I’ve loved Survivors in every one of its incarnations, from the original BBC series to the version created by Terry Nation in his original novel – continued in John Eyers’ novel Genesis of a Hero – and the reboot by Adrian Hodges a few years back (which had to be based on the first novel not the TV series). And the Big Finish series maintains the proud tradition.
Very sensibly, the team have told a parallel outbreak story in this first hour, which gets progressively darker as the time elapses. The plague doesn’t differentiate between people – so far as we know; maybe that’s an avenue the series will explore down the line – so there is no way of telling who’s going to survive, and who’s going to succumb. Survivors have to experience the illness so you can’t even guess from people starting to display the symptoms.
Script editor Matt Fitton has written this first story and introduces various groupings of characters – including a bossy American trying to get home (Chase Masterson) who feels she’s being given the runaround at Heathrow Airport by civil servant John Redgrave (Terry Molloy), and a journalist and his editor (John Banks and Caroline Langrishe) whose pursuit of the story has to take second place when things start to strike much closer to home – who are exactly what they need to be for this series to work. They’re ordinary people, not heroes, who are caught up in a situation completely beyond their control. Some will be able to cope; some clearly won’t – but I’m willing to bet that some of those you’d write off at this stage might not make it all the way… even if they are played by Big Finish stalwarts!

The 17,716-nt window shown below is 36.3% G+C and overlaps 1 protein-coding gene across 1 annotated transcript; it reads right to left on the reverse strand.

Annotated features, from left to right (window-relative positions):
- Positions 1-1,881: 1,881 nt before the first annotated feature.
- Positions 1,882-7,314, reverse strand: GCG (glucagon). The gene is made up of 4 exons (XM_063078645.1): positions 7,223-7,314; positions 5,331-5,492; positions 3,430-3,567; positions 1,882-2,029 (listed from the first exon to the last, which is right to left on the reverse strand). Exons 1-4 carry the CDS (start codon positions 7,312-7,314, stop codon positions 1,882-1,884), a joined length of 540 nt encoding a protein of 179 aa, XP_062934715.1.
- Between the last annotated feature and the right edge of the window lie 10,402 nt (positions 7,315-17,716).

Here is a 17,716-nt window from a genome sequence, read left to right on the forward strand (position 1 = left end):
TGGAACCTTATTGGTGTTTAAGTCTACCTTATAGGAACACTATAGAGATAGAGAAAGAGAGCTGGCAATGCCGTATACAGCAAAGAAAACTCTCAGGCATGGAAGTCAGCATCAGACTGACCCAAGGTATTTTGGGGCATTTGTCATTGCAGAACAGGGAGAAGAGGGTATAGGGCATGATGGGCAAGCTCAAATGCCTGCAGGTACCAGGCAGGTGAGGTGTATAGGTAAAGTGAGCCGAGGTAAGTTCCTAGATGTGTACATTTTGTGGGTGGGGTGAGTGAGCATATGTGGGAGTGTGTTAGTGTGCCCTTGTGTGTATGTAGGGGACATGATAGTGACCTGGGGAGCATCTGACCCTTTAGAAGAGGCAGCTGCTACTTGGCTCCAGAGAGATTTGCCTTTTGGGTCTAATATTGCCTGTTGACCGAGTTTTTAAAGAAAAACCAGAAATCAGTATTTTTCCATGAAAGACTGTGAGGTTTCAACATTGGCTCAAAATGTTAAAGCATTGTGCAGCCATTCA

Director Ken Bentley lets this story tell out at a much slower pace than you’d find in most Big Finish releases – we need to grasp the length of time that this unfolds over – and encourages performances which tell us clearly what state of physical and mental health the characters are in. It may just be me making connections that aren’t there, but Nick Briggs’ music has the feel of The Dead Planet to it – extremely appropriate if that’s the case – and Neil Gardner’s sound design layers in the necessary coughs without them even becoming annoying (the scene with the students works particularly well in this context) and provides what for some of us is a nostalgic set of 1970s sounds.
It’s a big cast and inevitably we hear more in this story of some threads than others, but this is a very worthy continuation and extrapolation of the original.
Verdict: A very strong start. 9/10